In Practice, Production on June 13, 2013 at 10:27 am
I should be running down by the water this morning, or at least walking faster, but I just have to slow down to look around. Everything is exceptional today – a great mixed sky like an oil painting, the cloud cover overhead breaking up in the east where the sun rises and graduating westward to a dull gloom which hangs low over the water, the whole sweep of it culminating in a funnel about a kilometre out where rainfall engulfs a short line of fishing vessels and their orange-buoyed nets.
Up past the sports field the spring flowers have gone to seed and their vibrant yellows and purples are beginning to recede into the dustier, dry grass hues of high summer. It’s very early and very quiet – quiet enough to hear the fish break surface in the river and for a few rabbits to linger in the open. A long-legged spider crosses the wooden walkway, pausing as I pass.
I go as far as the old military bunker and then cut across onto the sand. About two kilometres up the coast, the rock promontory of San Bartolome is lit up in a pin point shaft of sunlight that cantilevers its way in over an adjacent hilltop and illuminates the cliffs with precision. The sea is almost as calm as the river today, lazy waves yawning and sighing their way in and out over the sand. A few footprints, a few paw prints, the island like a surfaced submarine, the mountains of Morocco behind it; it’s a clear day and I can see deep into them.
This is a place that makes you feel More
In Presentation on June 2, 2013 at 1:16 pm
We go to Jerez. Our usual hostal: cheap, clean and sparsely furnished. Two high little windows into the alley, a cool-tiled floor, a double door with ornamental balcony that overlooks the inner patio, its railings hung with geraniums, a fan in the corner, a chair.
I go for a walk while K sleeps and, finding myself in an old tabanco (a sherry bar that serves from the barrel), I ask for a palo cortado; on a prompt from the ageing barman I stipulate that I’d like it chilled. Then I settle down with it at a barrel-top table and stare into the middle distance like the other two unaccompanied men in the place.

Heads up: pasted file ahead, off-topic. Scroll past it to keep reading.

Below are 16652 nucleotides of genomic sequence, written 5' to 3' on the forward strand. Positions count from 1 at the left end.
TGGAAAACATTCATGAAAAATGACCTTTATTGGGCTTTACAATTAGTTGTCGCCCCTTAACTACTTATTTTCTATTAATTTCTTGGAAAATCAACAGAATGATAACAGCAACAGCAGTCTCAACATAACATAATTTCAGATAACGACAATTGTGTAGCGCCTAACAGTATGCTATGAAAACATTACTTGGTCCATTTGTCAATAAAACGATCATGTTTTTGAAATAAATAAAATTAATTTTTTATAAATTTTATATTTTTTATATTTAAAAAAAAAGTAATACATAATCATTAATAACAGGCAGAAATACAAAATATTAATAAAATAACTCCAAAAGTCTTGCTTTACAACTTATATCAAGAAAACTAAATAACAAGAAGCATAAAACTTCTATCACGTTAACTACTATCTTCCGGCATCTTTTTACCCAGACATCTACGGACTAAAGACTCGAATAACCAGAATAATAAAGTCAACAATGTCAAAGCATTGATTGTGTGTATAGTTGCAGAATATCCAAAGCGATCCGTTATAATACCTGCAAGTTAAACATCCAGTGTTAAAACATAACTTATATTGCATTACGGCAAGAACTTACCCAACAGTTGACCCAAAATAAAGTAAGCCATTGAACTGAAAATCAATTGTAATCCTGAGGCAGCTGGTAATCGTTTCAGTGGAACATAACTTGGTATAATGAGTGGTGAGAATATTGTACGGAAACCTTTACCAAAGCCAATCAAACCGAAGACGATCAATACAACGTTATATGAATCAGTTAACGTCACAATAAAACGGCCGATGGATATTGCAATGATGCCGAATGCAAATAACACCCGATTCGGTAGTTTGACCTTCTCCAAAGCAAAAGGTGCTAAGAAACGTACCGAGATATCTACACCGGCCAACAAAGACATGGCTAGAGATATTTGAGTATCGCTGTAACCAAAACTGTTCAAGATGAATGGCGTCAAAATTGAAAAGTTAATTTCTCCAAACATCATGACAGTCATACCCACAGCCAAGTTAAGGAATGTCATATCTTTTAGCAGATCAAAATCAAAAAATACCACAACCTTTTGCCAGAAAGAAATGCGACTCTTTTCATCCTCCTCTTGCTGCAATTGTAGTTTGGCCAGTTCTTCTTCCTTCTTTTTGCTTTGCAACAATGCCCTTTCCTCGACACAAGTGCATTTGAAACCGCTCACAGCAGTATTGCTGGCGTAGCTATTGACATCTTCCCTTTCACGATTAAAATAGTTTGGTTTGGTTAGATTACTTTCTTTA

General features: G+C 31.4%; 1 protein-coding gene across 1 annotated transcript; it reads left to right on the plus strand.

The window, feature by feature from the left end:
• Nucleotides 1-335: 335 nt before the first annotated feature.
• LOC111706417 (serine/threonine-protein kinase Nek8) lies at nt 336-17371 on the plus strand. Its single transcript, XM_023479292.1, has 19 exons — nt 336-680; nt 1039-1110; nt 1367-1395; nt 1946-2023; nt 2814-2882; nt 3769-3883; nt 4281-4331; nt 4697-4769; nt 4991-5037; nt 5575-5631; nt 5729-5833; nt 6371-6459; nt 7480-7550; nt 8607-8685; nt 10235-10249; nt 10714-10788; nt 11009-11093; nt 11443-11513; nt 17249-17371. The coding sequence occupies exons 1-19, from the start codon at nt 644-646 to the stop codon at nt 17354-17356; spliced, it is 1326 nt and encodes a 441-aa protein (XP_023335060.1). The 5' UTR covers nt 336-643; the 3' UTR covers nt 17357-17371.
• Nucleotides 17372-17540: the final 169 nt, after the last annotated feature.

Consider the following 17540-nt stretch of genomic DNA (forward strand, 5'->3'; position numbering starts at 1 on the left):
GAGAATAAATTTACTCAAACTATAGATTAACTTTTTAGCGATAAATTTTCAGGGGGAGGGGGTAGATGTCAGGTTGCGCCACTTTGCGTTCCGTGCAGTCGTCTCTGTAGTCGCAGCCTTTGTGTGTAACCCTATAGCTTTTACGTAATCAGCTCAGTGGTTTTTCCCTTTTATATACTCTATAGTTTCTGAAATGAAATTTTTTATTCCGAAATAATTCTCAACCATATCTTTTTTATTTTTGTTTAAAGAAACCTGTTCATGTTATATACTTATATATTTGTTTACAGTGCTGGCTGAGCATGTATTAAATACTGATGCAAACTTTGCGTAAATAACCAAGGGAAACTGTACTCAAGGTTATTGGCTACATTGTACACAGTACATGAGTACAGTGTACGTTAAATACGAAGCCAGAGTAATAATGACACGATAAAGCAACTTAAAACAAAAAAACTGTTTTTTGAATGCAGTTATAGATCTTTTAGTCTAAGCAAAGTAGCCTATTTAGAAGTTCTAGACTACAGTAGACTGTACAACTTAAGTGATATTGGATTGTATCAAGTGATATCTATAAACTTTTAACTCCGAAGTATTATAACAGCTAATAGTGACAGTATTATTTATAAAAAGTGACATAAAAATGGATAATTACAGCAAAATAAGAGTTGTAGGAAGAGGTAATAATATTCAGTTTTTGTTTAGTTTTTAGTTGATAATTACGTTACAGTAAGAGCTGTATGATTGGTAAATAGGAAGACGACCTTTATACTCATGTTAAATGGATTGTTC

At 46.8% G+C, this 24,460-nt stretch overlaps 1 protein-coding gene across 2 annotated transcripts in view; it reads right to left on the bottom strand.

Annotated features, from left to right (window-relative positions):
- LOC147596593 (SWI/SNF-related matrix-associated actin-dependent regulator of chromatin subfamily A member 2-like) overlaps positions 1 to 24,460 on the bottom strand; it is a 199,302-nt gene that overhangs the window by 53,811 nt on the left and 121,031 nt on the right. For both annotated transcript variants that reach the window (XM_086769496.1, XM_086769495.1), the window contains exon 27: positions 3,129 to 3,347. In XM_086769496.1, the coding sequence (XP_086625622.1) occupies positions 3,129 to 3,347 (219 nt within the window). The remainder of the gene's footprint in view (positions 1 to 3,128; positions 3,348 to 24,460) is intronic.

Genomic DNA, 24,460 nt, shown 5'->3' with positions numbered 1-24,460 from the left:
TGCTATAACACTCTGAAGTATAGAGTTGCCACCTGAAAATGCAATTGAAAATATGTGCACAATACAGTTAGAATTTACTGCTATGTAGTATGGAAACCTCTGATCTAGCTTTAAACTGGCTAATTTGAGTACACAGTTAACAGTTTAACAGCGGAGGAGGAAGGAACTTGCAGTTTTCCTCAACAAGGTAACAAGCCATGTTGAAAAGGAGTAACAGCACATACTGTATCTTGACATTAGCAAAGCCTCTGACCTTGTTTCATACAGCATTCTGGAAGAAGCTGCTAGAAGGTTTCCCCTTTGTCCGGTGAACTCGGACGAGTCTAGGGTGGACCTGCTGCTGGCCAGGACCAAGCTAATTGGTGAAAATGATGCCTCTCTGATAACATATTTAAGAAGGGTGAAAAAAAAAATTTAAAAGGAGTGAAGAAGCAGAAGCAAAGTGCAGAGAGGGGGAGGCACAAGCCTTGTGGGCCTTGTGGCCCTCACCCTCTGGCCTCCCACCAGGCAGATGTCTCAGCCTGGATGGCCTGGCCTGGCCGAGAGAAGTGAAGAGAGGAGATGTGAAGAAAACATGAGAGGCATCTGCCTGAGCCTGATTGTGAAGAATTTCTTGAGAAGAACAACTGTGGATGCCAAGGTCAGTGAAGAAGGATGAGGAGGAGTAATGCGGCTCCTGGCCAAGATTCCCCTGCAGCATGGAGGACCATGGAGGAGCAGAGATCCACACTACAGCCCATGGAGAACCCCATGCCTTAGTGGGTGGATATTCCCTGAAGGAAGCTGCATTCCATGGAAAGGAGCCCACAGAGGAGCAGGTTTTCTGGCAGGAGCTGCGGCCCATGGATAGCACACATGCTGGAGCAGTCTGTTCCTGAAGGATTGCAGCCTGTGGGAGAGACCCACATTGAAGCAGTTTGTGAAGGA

Tabancos will sometimes sell the region’s wine by the bottle as well and there are a few rickety old shelves for the purpose as well as large urns and plastic containers of sherry vinegar. I’m the youngest here by a long way, and I’m not that young. If you require vivacity in your watering holes it probably wouldn’t be for you, with its assisted-suicide-through-sherry vibe and pickled old men, but I like it. When I came in the guy behind the bar looked genuinely surprised to see me but by the time I get up to pay and leave, asking as I do if it would be alright for me to take a photograph of the place, he’s become friendly and says that of course it would. He does advise me that if he himself is in the photo he will charge me.
“Like Ronaldo does,” he says.
“Fine,” I reply, “please get out of the way.” More
In Practice, Production on May 27, 2013 at 9:26 am
I should be typing this in El Puerto de Santa Maria. We were to be there this weekend, celebrating my birthday and joining the last dot on our sherry map. Admittedly it isn’t a very complicated map; the town is the third and final dot on the famous Sherry Triangle, for us. We’ve already spent fine days sipping wine in the other two, Sanlucar de Barrameda and of course, Jerez de la Frontera. They like their place names long in this part of the world.
But I’m not. I spent the day grieving instead, in shock over the loss of a little cat that might as well have been a child to us. Birthday activities included searching the house from top to bottom, doing it again, and again, talking to more neighbours than we knew we had, covering Tarifa in missing posters, contacting vets and cat shelters, rocking back and forth and drinking to take the edge off it all. Getting used to the idea of her being gone for good.
Then she came back. After thirty hours, a helpful neighbour came to our door to tell us he had seen her underneath a car on the next street. He wasn’t the first Samaritan of the day and we trundled off behind him, myself already a little worse for wear and expecting another false alarm, but it was her. K in floods of tears. Bottle of wine promised to the neighbour.
So my birthday presents this year have been the fact that the cat isn’t dead and a horrendous hangover. Not much of a story, is it? Cat goes missing, cat shows up. Still, I got some mileage out of it More